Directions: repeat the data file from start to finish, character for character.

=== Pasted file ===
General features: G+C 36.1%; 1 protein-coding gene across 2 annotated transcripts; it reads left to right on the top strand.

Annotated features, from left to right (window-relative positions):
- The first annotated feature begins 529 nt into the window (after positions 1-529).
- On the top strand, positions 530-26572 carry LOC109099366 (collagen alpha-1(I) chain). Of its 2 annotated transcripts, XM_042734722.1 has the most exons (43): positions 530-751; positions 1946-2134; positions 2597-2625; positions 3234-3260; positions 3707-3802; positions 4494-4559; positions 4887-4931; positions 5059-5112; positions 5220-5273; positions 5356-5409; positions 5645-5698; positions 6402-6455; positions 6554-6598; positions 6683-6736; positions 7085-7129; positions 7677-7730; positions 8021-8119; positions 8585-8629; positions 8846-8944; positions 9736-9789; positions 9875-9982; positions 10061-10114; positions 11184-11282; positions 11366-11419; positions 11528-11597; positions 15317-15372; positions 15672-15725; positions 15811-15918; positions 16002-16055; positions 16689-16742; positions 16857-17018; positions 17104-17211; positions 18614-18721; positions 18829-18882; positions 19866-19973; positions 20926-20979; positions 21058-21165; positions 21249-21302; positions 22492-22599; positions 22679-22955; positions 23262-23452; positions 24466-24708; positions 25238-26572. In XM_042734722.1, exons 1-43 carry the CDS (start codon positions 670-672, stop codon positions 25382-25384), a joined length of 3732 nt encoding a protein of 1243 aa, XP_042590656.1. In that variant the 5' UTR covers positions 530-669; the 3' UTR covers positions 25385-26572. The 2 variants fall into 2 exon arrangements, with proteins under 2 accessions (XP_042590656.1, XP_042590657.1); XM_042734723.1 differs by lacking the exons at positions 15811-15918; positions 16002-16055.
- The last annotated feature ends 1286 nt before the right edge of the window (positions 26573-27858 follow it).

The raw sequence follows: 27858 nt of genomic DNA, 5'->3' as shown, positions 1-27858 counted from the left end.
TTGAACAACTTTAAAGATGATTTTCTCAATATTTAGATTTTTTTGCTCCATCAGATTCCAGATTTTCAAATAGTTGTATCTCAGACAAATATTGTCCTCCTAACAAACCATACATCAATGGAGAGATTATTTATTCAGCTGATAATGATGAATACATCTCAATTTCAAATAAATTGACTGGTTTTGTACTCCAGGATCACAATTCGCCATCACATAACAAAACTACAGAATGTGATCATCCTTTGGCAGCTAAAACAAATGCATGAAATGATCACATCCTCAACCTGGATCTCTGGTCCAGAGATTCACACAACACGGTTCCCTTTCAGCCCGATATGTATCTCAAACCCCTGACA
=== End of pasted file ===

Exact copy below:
General features: G+C 36.1%; 1 protein-coding gene across 2 annotated transcripts; it reads left to right on the top strand.

Annotated features, from left to right (window-relative positions):
- The first annotated feature begins 529 nt into the window (after positions 1-529).
- On the top strand, positions 530-26572 carry LOC109099366 (collagen alpha-1(I) chain). Of its 2 annotated transcripts, XM_042734722.1 has the most exons (43): positions 530-751; positions 1946-2134; positions 2597-2625; positions 3234-3260; positions 3707-3802; positions 4494-4559; positions 4887-4931; positions 5059-5112; positions 5220-5273; positions 5356-5409; positions 5645-5698; positions 6402-6455; positions 6554-6598; positions 6683-6736; positions 7085-7129; positions 7677-7730; positions 8021-8119; positions 8585-8629; positions 8846-8944; positions 9736-9789; positions 9875-9982; positions 10061-10114; positions 11184-11282; positions 11366-11419; positions 11528-11597; positions 15317-15372; positions 15672-15725; positions 15811-15918; positions 16002-16055; positions 16689-16742; positions 16857-17018; positions 17104-17211; positions 18614-18721; positions 18829-18882; positions 19866-19973; positions 20926-20979; positions 21058-21165; positions 21249-21302; positions 22492-22599; positions 22679-22955; positions 23262-23452; positions 24466-24708; positions 25238-26572. In XM_042734722.1, exons 1-43 carry the CDS (start codon positions 670-672, stop codon positions 25382-25384), a joined length of 3732 nt encoding a protein of 1243 aa, XP_042590656.1. In that variant the 5' UTR covers positions 530-669; the 3' UTR covers positions 25385-26572. The 2 variants fall into 2 exon arrangements, with proteins under 2 accessions (XP_042590656.1, XP_042590657.1); XM_042734723.1 differs by lacking the exons at positions 15811-15918; positions 16002-16055.
- The last annotated feature ends 1286 nt before the right edge of the window (positions 26573-27858 follow it).

The raw sequence follows: 27858 nt of genomic DNA, 5'->3' as shown, positions 1-27858 counted from the left end.
TTGAACAACTTTAAAGATGATTTTCTCAATATTTAGATTTTTTTGCTCCATCAGATTCCAGATTTTCAAATAGTTGTATCTCAGACAAATATTGTCCTCCTAACAAACCATACATCAATGGAGAGATTATTTATTCAGCTGATAATGATGAATACATCTCAATTTCAAATAAATTGACTGGTTTTGTACTCCAGGATCACAATTCGCCATCACATAACAAAACTACAGAATGTGATCATCCTTTGGCAGCTAAAACAAATGCATGAAATGATCACATCCTCAACCTGGATCTCTGGTCCAGAGATTCACACAACACGGTTCCCTTTCAGCCCGATATGTATCTCAAACCCCTGACA